Six Classic Adventures to Read this Summer

Every summer, the usual onslaught of new John Grisham, Nora Roberts, Clive Cussler and James Patterson novels try to climb the rungs of the bestseller lists selling the most thrilling beach reads. Like most made-for-TV movies, most of these novels are forgettable. However, there is a small category of thrillers that have entertained millions since they were published in the late 19th and early 20th century. These “science-fiction” or adventure novels anticipated so much of our current technology that they have been relabeled as part of the “fantastic past.” They’re also all part of the public domain now, and consequently available at most libraries and for free on Kindle. This summer, don’t spring for the textbook beach read – instead, dive into the fantastic past with books you’ve always thought you’ve read but never have. The original, (and this is a rule), is usually much better than the Disney version.

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6. The Lost World by Sir Arthur Conan Doyle, 1912.

Doyle isn’t just famous for Sherlock Holmes – in 1912, he wrote the story of an obsessive and egotistical professor and his quest to find dinosaurs in the Amazon rainforest. Not to be confused with Michael Crichton’s 1995 sequel to Jurassic Park, (though also a good read), The Lost World is a humorous and exciting adventure novel still reading well today, (with the exception of outdated science regarding the portrayal of dinosaurs and the condescending interpretations of indigenous and non-white characters.) The Lost World, however, is not the first novel of the fantastic past to feature dinosaurs. That distinction would go to the next book on our list.

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5. Journey to the Center of the Earth by Jules Verne, 1864.

And no, we’re not referring to the 2008 movie, which takes significant liberties from the book’s plot in service of the 3D medium. Journey to Center of the Earth is about a professor and his assistant (I’m sensing a pattern here) that discovers the notes of a previous explorer which details an entrance to a subterranean world below the volcanoes of Iceland. They discover a lush world filled with prehistoric beasts and astounding geology. While not disproven at the time of publication, Journey is a seminal work in the adventure thriller genre.

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4. Treasure Island by Robert Louis Stevenson, 1883.

You’ve heard of this one – it has been adapted in so many versions, from the Muppets to the Disney sci-fi cartoon Treasure Planet. The novel is the quintessential pirate adventure – featuring and cementing pirate tropes into popular culture, such as the “Black Spot,” “X Marks the Spot,” treasure maps, parrots on the shoulders of pirates and the unforgettable anti-villain Long John Silver, a complex character that is both mentor to the young narrator and villain. Not a story to miss in its original version.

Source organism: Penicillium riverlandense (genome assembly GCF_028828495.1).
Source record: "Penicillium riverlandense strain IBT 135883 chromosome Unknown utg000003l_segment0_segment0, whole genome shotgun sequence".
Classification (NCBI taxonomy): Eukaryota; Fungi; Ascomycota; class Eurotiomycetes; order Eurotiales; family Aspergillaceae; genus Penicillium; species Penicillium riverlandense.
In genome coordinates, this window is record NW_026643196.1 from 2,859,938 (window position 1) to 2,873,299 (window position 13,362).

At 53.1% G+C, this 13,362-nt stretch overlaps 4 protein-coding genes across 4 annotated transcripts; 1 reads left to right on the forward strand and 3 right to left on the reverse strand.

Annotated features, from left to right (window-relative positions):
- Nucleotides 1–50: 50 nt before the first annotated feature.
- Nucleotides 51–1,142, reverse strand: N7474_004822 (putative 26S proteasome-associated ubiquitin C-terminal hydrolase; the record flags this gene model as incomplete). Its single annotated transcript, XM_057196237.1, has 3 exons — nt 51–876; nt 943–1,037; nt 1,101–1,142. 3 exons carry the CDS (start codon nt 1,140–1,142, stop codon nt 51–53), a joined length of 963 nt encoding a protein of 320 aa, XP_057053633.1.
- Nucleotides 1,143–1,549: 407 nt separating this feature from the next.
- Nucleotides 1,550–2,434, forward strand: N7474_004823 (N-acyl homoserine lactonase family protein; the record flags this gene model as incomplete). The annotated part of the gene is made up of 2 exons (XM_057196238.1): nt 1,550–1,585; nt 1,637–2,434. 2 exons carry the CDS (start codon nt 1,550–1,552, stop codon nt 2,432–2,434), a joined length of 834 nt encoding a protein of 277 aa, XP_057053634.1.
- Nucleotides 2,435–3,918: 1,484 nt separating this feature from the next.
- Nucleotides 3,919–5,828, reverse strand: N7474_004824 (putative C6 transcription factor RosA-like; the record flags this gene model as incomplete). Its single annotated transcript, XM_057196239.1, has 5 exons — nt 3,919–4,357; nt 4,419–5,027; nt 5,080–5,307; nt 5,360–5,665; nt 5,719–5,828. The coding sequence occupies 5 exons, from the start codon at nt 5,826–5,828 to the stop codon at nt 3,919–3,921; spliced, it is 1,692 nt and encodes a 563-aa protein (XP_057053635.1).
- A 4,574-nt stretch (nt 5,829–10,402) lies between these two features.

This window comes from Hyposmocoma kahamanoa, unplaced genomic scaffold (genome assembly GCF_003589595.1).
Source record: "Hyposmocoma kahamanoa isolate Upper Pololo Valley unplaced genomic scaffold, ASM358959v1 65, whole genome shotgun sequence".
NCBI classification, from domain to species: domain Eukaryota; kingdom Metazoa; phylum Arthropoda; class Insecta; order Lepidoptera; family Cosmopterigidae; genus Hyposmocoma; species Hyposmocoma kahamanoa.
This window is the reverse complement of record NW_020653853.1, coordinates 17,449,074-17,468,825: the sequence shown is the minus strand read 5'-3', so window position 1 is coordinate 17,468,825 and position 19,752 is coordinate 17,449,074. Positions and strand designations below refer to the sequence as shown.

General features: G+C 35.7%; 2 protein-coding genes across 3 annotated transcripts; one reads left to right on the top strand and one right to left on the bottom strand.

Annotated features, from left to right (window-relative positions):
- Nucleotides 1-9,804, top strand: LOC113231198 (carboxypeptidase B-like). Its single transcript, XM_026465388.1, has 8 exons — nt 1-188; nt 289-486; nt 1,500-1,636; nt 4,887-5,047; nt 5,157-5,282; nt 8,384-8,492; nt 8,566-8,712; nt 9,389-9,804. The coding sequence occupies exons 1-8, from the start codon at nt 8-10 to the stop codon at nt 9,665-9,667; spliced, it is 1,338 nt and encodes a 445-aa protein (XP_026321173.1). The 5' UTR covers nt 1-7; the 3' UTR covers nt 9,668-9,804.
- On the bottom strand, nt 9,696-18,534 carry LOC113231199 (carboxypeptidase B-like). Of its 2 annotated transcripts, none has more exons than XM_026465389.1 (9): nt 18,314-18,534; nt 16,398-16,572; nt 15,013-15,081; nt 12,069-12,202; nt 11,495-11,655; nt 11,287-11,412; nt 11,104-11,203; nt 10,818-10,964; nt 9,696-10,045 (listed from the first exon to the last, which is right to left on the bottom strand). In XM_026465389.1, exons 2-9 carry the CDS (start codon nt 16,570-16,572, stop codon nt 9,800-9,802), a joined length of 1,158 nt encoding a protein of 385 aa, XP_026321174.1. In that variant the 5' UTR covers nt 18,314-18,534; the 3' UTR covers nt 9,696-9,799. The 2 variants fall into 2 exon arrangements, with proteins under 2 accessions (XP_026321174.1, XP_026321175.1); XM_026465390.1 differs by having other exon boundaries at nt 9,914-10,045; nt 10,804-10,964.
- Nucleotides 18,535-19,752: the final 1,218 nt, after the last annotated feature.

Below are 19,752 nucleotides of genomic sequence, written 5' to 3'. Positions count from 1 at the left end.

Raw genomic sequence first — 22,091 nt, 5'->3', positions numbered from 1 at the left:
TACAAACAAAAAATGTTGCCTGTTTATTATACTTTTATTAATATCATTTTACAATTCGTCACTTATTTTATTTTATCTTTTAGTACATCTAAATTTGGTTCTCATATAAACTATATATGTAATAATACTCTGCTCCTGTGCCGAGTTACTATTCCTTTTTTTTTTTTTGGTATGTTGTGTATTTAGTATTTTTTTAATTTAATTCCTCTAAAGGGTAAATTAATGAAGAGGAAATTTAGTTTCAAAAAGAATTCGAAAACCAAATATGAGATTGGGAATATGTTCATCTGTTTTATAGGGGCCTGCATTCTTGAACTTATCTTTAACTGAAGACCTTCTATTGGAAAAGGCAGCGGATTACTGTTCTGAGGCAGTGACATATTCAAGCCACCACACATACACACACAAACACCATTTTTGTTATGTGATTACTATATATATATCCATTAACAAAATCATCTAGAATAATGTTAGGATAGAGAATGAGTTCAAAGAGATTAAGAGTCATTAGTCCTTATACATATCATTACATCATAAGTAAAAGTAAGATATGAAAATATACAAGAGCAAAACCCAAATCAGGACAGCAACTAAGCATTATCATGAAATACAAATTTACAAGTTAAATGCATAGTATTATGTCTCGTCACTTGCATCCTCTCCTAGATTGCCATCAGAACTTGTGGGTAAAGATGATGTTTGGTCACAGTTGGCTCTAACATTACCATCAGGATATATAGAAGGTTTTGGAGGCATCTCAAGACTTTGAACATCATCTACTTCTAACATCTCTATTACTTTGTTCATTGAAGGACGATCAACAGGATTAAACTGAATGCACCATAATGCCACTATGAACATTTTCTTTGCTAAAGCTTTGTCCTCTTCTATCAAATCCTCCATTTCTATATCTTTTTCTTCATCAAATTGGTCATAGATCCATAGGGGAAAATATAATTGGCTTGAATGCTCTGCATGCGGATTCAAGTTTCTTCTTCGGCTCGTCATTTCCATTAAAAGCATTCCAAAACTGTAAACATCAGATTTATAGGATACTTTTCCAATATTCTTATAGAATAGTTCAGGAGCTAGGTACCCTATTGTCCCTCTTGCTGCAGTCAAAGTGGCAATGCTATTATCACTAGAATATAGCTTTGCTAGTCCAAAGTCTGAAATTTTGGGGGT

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3. 20,000 Leagues Under the Sea by Jules Verne, 1870.

Contrary to popular belief, the “20,000 leagues” of the title do not refer to depth – the ocean is not that deep. Rather, it refers to distance traveled on the submarine Nautilus, the first literary submarine that predicted many capabilities of modern submarine vessels. Captured by the enigmatic Captain Nemo, Professor Aronnax, harpoonist Ned Land and Aronnax’s servant Conseil witness many strange wonders, such as the ruins of Atlantis, an underwater burial, the massacre of an innocent ship at Nemo’s hand and a climactic if underwhelming battle with giant squids. Nemo’s character, forever living on in popular culture, lives on and is further developed in the sequel to 20,000 Leagues – a book that arguably outdoes the original.

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2. The Mysterious Island by Jules Verne, 1874.

Five Union soldiers, held prisoners of war in Richmond in the final days of the Civil War, attempt to escape in a hot air balloon, but a hurricane blows them into the Pacific Ocean – preposterous, I know, but you gotta just roll with it! – and they find themselves on a ‘mysterious island.’ The soldiers, like good Army Corps of Engineers, build an elaborate shelter and settlement, and speculate on topics as far-seeing as the consumption of all fossil fuels and possible replacement by hydrocarbons. The book’s purpose as a crossover sequel becomes clear when a character from one of Verne’s more obscure works, In Search of the Castaways, shows up, and so does Captain Nemo – the ensuing events serve as a thrilling epilogue to 20,000 Leagues, as well as an adventure work in its own right. All on the island with “the mouth of a gaping dogfish.”

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1. The Island of Dr. Moreau by H.G. Wells, 1896.

The Mysterious Island is not the only story of an island hiding a terrible secret – which has become a cliche of and in itself – but H.G. Wells’ novel, long overlooked by his more famous War of the Worlds and The Time Machine, is an astounding meditation on the horrible potential of genetic engineering, long before such engineering was possible. Our protagonist is stranded on an island controlled by Dr. Moreau, a mad scientist who manipulates the form of animals through live dissections, giving them human emotions, speech and figures. Then Dr. Moreau, the God figure, is killed, and the protagonist and animals must grasp for meaning. A precursor to the horrors of living in a godless world like in Lord of the Flies, this Wells novel is a meditation on the ethics of creation itself.

 

 

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